There’s discussion in the news now about the potential for Greece to be forced out of the Euro currency union, perhaps even the total collapse of the system. But if it happens, it wouldn’t be the first time.
In 1865, several European nations established the Latin Monetary Union, which was an agreement to standardise their currencies and make them interchangeable. By 1868, the Union included France, Belgium, Italy, Switzerland, Spain, Greece, Romania, Austria-Hungary, Bulgaria, Venezuela, Serbia, Montenegro, San Marino and the Papal States. (Although the Papal States were soon kicked out for issuing a large quantity of debased silver coins. Nobody ended up hanging from a bridge though.)
The British Government considered joining. It would have required reducing the gold content of a Sovereign by 1% to make a Pound exactly equal to 25 Francs; and then decimalising the subdivision of the Pound. Perhaps they’d have called them “cents” or maybe “new pence”. The United States very nearly became a member, standardising its currency in 1873 to match the Latin Union’s rules, including the issue of a new silver 20c coin, which was exactly equal in silver content to 1 Franc. (So if Britain and the USA had joined, a Pound would have been fixed equal to 5 Dollars.)
But neither Britain nor the USA joined the Monetary Union, and eventually the diverging economies of the member states made it impossible to maintain the fixed exchange rates on which the system depended. The Union was inoperative long before it was formally dissolved in 1927. Part of the establishment of the Euro in 1999 was a set of rules to ensure that the members’ economies remain in step, but in the event, the rules weren’t rigorously applied when Greece and other countries with less robust economies were allowed to join. (Also, it appears now that Greece had been submitting fraudulent national accounts to the EU for years.)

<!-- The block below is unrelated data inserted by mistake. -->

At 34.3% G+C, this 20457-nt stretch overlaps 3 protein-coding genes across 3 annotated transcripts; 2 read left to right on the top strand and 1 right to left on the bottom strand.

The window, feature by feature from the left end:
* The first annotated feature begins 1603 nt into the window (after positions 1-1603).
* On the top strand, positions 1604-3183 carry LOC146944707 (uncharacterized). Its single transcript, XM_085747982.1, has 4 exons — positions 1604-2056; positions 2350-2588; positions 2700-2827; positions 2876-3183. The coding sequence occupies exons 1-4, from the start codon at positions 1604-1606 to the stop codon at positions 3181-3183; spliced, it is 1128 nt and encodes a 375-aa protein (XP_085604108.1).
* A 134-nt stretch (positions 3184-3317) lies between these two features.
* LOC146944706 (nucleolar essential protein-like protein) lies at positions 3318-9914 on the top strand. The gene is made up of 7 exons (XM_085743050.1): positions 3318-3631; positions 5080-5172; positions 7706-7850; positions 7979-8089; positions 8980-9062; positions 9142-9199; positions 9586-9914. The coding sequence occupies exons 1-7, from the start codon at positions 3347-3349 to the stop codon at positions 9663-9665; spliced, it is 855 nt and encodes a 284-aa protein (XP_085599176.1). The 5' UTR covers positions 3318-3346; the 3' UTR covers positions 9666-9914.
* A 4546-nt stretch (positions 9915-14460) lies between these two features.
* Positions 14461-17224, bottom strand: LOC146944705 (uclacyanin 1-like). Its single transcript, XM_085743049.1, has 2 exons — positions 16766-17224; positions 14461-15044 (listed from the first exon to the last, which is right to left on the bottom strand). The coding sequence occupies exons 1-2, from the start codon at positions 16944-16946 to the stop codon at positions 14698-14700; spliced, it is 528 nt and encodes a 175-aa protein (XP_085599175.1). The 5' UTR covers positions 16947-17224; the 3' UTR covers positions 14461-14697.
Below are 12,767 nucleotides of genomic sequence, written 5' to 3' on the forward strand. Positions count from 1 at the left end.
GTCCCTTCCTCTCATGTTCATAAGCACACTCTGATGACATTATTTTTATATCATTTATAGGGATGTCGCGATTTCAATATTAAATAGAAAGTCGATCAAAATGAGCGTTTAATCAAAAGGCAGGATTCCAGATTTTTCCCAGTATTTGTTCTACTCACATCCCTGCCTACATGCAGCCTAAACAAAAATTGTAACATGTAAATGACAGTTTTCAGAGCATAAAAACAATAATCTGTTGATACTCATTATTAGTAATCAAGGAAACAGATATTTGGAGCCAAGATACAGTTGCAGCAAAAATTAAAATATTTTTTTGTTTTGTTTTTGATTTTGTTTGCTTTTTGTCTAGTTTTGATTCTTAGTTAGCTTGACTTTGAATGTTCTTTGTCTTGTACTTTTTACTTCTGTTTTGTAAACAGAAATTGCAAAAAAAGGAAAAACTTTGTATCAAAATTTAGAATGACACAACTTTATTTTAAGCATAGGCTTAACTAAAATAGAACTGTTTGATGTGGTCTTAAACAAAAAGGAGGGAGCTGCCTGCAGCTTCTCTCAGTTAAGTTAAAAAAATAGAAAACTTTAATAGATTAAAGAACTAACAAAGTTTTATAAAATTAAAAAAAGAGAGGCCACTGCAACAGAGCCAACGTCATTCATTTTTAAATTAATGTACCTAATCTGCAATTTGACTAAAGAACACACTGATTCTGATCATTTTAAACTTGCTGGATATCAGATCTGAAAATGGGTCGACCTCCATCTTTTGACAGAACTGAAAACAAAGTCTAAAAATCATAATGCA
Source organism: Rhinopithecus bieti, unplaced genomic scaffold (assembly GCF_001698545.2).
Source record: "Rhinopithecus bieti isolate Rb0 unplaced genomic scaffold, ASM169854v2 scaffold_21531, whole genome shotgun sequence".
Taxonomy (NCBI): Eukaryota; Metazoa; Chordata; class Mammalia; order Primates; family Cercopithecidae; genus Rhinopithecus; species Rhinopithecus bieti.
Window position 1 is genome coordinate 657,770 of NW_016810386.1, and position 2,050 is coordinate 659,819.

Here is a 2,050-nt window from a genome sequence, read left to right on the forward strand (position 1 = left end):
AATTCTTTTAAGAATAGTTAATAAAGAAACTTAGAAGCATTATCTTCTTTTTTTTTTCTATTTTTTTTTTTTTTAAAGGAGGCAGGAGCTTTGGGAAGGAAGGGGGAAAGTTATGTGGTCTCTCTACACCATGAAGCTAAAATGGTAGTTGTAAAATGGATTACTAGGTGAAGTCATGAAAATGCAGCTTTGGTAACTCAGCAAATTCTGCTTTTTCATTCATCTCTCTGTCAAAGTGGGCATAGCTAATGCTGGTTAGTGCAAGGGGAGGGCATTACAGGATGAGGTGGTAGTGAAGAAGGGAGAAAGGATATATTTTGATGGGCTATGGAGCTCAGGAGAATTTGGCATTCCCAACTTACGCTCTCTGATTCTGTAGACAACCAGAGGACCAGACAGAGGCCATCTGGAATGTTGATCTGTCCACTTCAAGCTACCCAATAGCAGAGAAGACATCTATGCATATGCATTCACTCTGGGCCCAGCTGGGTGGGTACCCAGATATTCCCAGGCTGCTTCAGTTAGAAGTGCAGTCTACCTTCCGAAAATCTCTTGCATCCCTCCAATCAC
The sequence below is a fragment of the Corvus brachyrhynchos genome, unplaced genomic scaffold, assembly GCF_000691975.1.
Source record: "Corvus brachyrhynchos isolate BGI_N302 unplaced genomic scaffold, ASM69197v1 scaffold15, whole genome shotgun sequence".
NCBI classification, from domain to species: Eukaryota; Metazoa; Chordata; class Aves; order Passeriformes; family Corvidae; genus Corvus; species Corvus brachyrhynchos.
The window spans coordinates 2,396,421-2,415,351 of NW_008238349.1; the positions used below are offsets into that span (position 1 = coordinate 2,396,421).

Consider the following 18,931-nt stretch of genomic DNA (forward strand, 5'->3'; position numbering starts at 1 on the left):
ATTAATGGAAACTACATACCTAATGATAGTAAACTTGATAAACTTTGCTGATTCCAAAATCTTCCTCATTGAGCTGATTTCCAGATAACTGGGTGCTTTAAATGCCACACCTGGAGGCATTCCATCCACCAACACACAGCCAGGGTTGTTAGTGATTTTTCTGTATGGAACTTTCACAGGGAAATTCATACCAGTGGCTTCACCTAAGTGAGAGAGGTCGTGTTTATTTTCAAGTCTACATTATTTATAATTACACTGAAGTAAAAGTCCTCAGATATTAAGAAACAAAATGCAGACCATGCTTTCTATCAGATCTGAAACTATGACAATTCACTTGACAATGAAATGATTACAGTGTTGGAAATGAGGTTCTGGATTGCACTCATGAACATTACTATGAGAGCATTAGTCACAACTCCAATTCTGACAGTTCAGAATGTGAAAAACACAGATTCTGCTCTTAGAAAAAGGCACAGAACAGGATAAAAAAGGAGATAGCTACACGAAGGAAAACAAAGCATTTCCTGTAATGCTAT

Interestingly, the UK’s economy has consistently met all the required criteria for membership since 1997, but no British government has ever had the confidence to join. There has always been public resistance to the Euro in the UK, and a strong emotional attachment to the current currency system, which has been in place since time immemorial (1971).
But even as a non-member, a collapse of the Euro would affect the UK. A recent bullish estimate by a “think-tank” (i.e. self-appointed pundits) suggests that it would “only” hit GDP growth by -0.5%, which would currently take growth negative. That’s bad enough, but that’s the optimistic forecast. Even the UK’s Chancellor understands the dangers, putting him and his party in the difficult political position of having to take action to defend the Euro monetary union while many party members and supporters fantasise about disconnecting Britain from Europe.
In terms of the national “deficit”, the gap between government spend and income, only Ireland and Greece do worse than the UK (the cuts aren’t working), although the UK’s total debt is close to the EU average when compared to GDP. But that’s not a great position to be in to take the impact of a failed Euro. Fingers crossed, eh?